I wanted to be able to easily move the wardrobe for cleaning so I attached silicon coasters on the bottom instead of standing legs. For me this works since my bedroom floor is very flat and covered with laminate flooring. If you have carpets than you can attached some legs on the bottom. The procedure will be more or less the same.
Step 8: Install Drawers Hardware
To mount the drawers, I’ve used telescopic slides that I first attached to the holding box on the set drawer height. They are held in place with two screws and I made sure that they are all parallel to the bottom. This way all of the shelves will be parallel to each other.
The other part of the slide is attached at 5 mm from the bottom of the drawer with two screws also making sure that it is parallel with the bottom fiber board piece.
To put it in place, align the two slides and use some force. Once all of the slides are closed and in place and aligned properly they should open and close easily.
Step 9: Install Additional Shelves
Wherever I could, I used screws to hold all of the divider boards and for the rest of the shelves I’ve used some pegs to support them.
When I finished the boxes for all of the wardrobe elements, I’ve placed them on their final place so I can install the additional shelves, clothes hanging hardware and the doors.
To mount the shelves, I’ve marked the location for the mounting pegs and with a drill bit with a depth stop I made the holes. After adding the pegs, the shelf just slides on top of the pegs and is fully supported on both sides with a total of 4 mounting pegs.
Step 10: Attach the Doors
The hinges for the doors have a built in pneumatic cylinder that allows for a so called “soft close” feature. They require a hole in the melamine to be drilled with a drill press but since I don’t have one I had them made at the store.
To align them straight, I’ve used another door piece to push on all of the hinges at the same time so they can be in one straight line. To hold the hinges, I’ve used 2 of the 16mm screws.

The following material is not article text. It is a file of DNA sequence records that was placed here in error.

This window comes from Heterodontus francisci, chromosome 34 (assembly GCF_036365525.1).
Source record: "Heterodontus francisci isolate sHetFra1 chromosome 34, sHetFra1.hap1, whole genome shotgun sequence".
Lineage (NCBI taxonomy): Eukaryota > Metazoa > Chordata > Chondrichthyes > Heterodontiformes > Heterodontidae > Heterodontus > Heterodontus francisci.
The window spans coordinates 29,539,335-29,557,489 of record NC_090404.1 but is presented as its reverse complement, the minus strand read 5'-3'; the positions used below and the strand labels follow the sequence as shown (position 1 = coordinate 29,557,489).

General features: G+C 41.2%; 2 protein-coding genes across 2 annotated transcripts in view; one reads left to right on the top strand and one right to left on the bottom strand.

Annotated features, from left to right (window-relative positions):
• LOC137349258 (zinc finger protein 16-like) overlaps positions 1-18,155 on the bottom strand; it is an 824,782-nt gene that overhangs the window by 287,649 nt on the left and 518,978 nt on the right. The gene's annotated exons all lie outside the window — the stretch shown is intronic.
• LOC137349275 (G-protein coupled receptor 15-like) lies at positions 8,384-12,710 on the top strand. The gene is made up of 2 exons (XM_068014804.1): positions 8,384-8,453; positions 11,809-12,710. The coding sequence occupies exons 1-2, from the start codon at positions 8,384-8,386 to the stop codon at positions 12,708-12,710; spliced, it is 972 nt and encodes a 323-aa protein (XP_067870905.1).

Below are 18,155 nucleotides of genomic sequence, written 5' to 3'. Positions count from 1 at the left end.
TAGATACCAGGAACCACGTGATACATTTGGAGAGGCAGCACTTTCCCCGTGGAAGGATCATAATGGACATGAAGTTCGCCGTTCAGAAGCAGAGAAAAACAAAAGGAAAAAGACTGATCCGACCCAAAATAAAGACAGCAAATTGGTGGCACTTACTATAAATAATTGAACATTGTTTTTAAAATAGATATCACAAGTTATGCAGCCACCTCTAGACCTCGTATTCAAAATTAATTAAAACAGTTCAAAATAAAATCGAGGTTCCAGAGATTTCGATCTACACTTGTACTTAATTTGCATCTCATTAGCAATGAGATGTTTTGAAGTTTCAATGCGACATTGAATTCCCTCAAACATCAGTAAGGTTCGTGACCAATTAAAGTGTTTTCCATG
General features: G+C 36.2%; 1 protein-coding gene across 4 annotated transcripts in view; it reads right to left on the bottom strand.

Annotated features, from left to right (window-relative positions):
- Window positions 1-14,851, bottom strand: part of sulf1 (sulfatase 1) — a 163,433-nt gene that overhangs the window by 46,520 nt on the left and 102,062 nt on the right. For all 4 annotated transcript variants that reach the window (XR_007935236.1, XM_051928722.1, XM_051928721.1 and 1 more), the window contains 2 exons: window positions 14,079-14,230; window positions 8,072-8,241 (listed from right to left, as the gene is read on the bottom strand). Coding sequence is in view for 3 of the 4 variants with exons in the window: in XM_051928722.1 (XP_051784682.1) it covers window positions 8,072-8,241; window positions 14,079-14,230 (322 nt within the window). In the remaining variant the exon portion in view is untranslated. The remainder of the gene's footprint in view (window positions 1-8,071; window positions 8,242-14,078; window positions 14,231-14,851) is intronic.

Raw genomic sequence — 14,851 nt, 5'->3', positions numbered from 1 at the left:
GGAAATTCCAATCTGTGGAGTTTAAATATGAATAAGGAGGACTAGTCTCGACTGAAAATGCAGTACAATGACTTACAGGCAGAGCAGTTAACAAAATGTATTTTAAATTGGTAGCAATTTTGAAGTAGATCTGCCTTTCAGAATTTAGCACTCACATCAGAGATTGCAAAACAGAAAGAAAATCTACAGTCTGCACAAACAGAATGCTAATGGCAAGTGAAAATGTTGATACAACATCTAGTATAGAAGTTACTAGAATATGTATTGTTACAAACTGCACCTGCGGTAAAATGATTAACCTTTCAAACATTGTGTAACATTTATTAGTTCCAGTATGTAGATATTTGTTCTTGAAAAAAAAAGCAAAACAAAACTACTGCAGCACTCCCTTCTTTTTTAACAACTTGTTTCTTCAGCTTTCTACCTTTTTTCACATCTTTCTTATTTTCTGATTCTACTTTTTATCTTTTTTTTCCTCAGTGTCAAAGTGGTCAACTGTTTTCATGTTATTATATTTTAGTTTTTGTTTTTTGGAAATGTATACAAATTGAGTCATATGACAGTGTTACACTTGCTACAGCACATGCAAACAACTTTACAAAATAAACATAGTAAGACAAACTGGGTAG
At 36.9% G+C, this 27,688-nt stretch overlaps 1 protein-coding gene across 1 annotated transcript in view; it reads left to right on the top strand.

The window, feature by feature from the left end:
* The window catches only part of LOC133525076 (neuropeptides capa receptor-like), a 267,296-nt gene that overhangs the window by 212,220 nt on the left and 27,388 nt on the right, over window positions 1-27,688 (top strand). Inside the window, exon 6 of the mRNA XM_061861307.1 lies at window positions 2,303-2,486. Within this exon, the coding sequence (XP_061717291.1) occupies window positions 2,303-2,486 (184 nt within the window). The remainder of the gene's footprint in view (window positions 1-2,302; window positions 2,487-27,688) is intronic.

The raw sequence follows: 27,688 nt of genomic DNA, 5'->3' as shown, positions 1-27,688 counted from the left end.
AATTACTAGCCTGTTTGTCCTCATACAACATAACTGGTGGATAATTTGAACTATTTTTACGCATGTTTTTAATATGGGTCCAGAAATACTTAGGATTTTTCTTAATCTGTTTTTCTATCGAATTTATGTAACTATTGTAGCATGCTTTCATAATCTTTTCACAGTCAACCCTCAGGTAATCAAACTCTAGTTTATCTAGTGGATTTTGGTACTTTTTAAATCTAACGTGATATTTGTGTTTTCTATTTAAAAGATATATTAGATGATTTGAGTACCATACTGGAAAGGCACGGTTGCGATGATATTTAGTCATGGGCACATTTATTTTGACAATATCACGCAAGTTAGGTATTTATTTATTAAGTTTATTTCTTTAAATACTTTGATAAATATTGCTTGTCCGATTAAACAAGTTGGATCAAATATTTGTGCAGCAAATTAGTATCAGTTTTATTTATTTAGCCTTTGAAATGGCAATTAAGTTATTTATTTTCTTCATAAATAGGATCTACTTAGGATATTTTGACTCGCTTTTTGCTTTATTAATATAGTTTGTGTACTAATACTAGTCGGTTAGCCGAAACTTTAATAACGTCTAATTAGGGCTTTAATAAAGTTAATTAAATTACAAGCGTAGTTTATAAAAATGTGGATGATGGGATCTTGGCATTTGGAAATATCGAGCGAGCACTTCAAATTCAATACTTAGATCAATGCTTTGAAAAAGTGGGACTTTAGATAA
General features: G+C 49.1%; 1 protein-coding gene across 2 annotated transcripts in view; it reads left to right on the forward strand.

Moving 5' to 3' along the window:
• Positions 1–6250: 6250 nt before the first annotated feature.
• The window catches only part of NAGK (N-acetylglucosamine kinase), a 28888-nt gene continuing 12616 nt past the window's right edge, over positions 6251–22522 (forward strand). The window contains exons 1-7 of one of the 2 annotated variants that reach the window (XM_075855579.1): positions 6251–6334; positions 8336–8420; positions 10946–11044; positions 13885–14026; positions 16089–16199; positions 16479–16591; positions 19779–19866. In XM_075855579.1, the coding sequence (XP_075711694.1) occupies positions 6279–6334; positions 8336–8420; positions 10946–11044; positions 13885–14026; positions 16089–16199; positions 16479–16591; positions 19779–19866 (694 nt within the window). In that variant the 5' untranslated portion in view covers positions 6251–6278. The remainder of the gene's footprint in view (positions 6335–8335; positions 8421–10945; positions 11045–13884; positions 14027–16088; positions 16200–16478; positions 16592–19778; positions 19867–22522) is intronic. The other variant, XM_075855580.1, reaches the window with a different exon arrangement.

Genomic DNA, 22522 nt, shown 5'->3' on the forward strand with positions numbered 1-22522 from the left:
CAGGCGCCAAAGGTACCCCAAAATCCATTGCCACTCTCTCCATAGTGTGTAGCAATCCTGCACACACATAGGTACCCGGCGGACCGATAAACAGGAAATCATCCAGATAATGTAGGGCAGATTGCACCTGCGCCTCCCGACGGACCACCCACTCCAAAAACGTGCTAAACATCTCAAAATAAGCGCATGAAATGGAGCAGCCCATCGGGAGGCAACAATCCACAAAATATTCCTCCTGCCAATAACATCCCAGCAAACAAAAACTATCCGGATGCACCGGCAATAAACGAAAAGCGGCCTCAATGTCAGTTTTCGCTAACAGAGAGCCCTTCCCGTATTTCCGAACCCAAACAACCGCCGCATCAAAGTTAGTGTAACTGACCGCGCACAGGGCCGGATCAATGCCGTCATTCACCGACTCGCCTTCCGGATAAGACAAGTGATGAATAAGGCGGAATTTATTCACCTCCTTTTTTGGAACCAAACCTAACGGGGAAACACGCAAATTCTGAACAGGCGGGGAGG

When mounting the doors it’s best to have someone to help you to align the bottom edge. It needs to be flush with the bottom edge of the box and parallel to the outside piece of the box you are attaching it to. I’ve added two screws to each of the hinges and then aligned both of the doors straight with the alignment screws on the hinges.
Step 11: Install Drawers Faces and Handles
To make to holes for the drawer handles, I measured one of the handles and transferred the same dimensions to one of the drawers faces. I’ve pre drilled that piece and after confirming that it matched the handle I’ve used it as a template to drill all of the others.
To attached them, I first aligned it with some spacers to the drawers box and used temporary screws from the front through the handle holes. Once the piece was in place I’ve put two 30mm long screws from the inside side of the drawer to secure it.
After I mounted all of the faces I removed all of the temporary screws and drilled through the back piece. After that I mounted the handles with the appropriate screws.
For the doors, I’ve made a drilling template out of cardboard and with some clamps I hold it in place on the edge of the door. Again the handles were attached with the appropriate screws from inside.
Step 12: Apply Decorations
As a final step, since the wardrobe was looking plane, we’ve added some silicone wall decor stickers as a decoration. We went with a flowery scene for now but since they are easily removed we can change them to give the wardrobe a whole new look after a while.
Step 13: Enjoy Your New Furniture Piece
All in all, I’ve build the entire wardrobe in the course of five days working only in the afternoons after I came back from work. The most difficult part of the entire thing is the planning so I’m sure that anyone with some basic making skill can make this or similar piece of furniture.
Let me know down in the comments your thought of the build. I’ll be glad to help you out if you want to know something more about it. Also make sure to subscribe to my YouTube channel if you liked the video and give it a thumbs up.